By Stephanie Zacharek
By Alan Scherstuhl
By Amy Nicholson
By Chris Packham
By David Kipen
By Stephanie Zacharek
By Alan Scherstuhl
By Caira LaVelle
Director Howard and writers Ganz and Mandel are at their sharpest when they draw the ways Ed's family and the public initially react to True TV. His mother (Sally Kirkland) turns theatrical (she sets visions of Blanche Du Bois spinning in DeGeneres' head), his frail stepdad (Martin Landau) remains determinedly down-to-earth (he tells Ed he'd yell for Ed's mom himself, but he'd die), and his mystery dad (Dennis Hopper) suddenly shows up at his door. At one point, someone pushes a promotional CD into Ed's hands and says his band has a blind guy in it and is called Not All of Us Can See. For a while, the ensemble resembles the giddy everyday grotesques from a Preston Sturges movie.
Pundit-mania heats up: Harry Shearer, who performed a similar function in The Truman Show, hosts panels with the likes of Arianna Huffington and Michael Moore. And polling goes into overdrive. The videophiles who rooted for Elfman's Shari to dump Ray for Ed soon tell USA Today that she isn't good enough for him -- they prefer Jill (Elizabeth Hurley), a glamorous aspiring actress. You can see why Shari, a strapping UPS gal without airs or illusions, finds Ed attractive and why she hooks up with him after Ray cheats on her.
It's too bad that their bond obstructs the comedy. For one thing, Ray ceases to be central to the action. And if that USA Today poll is one funny idea, it's also a dire turning point. Soon after it appears, Shari beats a retreat; Ed loses his bearings; his mom, dad and stepdad grow nuttier; and the movie instructs us on what we already know about the wages of fame. Shari begins to symbolize unspoiled, media-free humanity.
Howard, Ganz and Mandel have a Three Bears view of comic ingredients: nothing too cold, nothing too hot. (Even Shari learns to compromise.) So the director and his writers ultimately reduce the drama to Ed clearing his head and cementing his love with the people closest to him: Shari, Ray and -- because father-son rapprochement is key to family entertainment in the '90s -- his stepdad, Al.
EDtv sets up Ed as a man of the people, then flirts with portraying him as a victim of the people. It's the same sort of dead end Capra ran up against in Meet John Doe. Howard is a lot more deft at depicting the onlookers than Peter Weir was in The Truman Show; this movie's fluctuations mirror the fleeting allegiances of our media-permeated life more acutely than that pristine fantasy. But Howard still has a hard time persuading us that the TV masses will react positively to his film's happy ending.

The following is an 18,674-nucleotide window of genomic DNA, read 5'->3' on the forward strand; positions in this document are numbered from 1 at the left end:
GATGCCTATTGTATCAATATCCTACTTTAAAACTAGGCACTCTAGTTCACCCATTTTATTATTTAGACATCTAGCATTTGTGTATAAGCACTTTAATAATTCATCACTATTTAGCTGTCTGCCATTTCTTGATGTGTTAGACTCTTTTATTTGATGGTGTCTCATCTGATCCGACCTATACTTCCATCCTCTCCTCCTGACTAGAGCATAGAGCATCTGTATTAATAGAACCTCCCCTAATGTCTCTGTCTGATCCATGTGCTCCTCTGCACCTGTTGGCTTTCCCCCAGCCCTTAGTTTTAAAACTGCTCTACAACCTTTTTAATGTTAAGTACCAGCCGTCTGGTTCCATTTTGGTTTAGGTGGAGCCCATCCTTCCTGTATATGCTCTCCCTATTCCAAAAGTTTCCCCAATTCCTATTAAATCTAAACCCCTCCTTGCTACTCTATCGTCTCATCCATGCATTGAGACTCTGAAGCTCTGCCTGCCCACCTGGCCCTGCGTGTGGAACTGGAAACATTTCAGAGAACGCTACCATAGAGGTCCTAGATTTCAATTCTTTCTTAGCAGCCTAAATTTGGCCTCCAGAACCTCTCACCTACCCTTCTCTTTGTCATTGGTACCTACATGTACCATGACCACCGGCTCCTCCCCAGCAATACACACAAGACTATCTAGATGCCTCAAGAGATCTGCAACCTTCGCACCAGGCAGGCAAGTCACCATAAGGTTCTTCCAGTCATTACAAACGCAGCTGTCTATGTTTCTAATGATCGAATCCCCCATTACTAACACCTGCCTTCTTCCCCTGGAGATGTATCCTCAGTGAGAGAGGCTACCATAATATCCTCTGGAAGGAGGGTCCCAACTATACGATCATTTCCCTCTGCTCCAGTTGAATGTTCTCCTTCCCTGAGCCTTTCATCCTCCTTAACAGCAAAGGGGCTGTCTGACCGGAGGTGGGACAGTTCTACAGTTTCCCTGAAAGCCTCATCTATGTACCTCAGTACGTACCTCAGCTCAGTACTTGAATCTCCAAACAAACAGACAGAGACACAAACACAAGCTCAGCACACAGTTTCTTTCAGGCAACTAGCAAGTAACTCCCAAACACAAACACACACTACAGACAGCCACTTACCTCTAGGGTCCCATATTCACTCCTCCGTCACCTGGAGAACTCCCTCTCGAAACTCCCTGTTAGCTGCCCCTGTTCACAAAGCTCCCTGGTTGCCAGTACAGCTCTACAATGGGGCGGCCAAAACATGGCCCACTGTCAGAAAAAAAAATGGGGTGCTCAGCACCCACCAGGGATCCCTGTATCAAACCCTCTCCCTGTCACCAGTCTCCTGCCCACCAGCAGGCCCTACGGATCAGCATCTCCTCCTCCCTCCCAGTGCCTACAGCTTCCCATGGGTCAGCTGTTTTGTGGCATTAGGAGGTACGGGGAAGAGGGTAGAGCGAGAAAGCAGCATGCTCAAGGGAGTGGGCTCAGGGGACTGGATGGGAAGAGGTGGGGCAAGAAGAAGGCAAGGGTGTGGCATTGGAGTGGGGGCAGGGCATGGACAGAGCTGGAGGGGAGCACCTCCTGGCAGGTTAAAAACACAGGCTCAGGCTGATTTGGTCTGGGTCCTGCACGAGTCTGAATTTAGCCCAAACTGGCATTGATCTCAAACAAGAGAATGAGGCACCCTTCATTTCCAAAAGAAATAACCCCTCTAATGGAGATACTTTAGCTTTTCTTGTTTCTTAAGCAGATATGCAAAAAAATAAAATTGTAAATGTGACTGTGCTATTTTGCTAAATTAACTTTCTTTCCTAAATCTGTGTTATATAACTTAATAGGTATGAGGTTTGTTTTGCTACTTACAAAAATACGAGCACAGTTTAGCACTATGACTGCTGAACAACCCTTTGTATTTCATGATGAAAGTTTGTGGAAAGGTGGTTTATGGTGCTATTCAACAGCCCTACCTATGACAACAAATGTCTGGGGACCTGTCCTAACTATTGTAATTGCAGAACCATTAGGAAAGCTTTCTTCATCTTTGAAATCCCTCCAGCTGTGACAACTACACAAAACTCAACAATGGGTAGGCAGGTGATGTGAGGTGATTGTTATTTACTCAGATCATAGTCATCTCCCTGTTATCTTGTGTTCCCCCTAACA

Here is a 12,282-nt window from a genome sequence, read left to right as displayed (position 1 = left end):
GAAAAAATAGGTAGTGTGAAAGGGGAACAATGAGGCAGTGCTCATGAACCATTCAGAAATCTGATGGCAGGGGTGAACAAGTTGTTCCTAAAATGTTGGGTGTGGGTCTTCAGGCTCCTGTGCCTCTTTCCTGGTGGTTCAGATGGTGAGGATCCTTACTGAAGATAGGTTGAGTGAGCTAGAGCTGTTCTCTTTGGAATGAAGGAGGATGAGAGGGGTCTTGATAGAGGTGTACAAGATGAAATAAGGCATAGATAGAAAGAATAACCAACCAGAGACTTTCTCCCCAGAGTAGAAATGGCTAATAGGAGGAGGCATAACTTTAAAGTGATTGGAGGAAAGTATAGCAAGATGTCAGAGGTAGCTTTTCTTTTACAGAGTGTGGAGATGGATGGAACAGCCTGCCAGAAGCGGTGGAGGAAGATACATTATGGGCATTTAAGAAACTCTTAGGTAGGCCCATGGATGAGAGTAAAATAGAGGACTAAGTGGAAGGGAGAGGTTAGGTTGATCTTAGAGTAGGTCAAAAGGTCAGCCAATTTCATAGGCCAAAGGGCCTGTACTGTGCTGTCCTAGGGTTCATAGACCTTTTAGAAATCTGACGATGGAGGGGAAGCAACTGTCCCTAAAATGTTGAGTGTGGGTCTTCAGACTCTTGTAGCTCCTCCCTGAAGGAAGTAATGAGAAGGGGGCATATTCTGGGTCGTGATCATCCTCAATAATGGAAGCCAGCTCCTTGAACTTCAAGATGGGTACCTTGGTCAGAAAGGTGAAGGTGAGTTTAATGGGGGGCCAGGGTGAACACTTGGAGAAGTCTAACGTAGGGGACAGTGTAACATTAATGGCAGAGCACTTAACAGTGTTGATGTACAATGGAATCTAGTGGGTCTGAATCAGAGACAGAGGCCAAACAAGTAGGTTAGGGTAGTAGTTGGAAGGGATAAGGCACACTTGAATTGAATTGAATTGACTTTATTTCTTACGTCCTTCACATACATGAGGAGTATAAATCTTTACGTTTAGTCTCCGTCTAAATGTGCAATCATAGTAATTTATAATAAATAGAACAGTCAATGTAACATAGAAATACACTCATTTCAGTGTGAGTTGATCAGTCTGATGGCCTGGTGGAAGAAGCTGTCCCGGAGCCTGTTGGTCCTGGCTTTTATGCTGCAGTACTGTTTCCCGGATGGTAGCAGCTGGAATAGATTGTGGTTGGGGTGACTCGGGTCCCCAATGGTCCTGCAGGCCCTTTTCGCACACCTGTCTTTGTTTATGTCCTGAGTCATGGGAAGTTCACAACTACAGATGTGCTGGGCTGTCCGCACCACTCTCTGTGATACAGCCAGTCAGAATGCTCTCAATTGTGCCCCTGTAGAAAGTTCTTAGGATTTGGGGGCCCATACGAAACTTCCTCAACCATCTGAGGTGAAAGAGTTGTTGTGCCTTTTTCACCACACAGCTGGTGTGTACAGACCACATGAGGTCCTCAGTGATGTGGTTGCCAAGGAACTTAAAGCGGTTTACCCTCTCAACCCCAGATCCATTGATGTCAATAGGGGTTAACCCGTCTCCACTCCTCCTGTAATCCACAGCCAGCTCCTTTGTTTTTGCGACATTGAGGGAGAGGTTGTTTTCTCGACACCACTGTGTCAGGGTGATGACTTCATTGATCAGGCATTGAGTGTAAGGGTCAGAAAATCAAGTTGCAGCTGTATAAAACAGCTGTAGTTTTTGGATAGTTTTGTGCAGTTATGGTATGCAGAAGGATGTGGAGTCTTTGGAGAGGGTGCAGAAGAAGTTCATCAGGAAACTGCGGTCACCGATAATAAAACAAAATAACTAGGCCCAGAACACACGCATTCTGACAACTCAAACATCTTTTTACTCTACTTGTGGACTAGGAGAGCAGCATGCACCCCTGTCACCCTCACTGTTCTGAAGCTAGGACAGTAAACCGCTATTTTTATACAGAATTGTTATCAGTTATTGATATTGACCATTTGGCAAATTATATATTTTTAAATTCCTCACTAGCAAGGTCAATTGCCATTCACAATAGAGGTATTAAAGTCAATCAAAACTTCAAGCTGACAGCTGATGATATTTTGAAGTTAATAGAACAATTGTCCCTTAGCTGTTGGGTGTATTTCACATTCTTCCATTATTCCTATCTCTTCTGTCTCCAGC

To me, the film makes sense -- perhaps inadvertently -- as a fable about privacy in the era of Kenneth Starr. The True TV czar (Rob Reiner) decides he hascontinued on next pagecontinued from previous pageunlimited access to Ed's life. His cameras uncover one family scandal after another, most of which come about by way of video entrapment. The public maintains a strained devotion to Ed even after he proves to be a hapless lover. The only way Ed can regain control of his life is with some Larry Flynt-like scandal-mongering of his own. The resolution leaves the House of Pekurny standing. By the end, the movie audience, like the electorate, is less satisfied than strung-out and exhausted.
Opens March 26.
-- Michael Sragow
COLUMBIA PICTURES 75th ANNIVERSARY FILM FESTIVAL
The history of what has come to be known as "the classic Hollywood cinema" (a period lasting roughly from 1910, when a handful of filmmakers set up shop in Southern California, until the late 1950s, when the competition of television, a steady increase in independent production and a series of antitrust rulings combined to change the way movies were made) is by and large the history of the film studios. At their most powerful, the major studios controlled every detail of the making of a film, from the initial development of an idea to the casting of the smallest bit player, from the advertising campaigns to the theaters in which it played. Theirs was a factory system that, in its heyday, churned out hundreds of features, serials, newsreels and shorts every year; produced hit songs; made stars and starlets out of ordinary young men and women; and somewhere along the way had time to create a few masterpieces like Bringing Up Baby, King Kong, Singin' in the Rain and Out of the Past.
Though the studio system ceased to function in any meaningful way some 40 years ago, the studios themselves live on as shadow versions of themselves, modern media conglomerates that dabble in everything from publishing and cable TV to hotels and ski resorts but still thrive on the mystique of their earlier glory. Although their film libraries -- that warehouse full of films eternally ripe for repackaging, repromoting and occasionally remaking -- help preserve their images, it's the names themselves that solidify them. We continue to recognize their logos -- the roar of Leo, the Paramount mountain, the Fox fanfare, even the long-defunct RKO radio tower -- though the empires once signified by these images have fallen.
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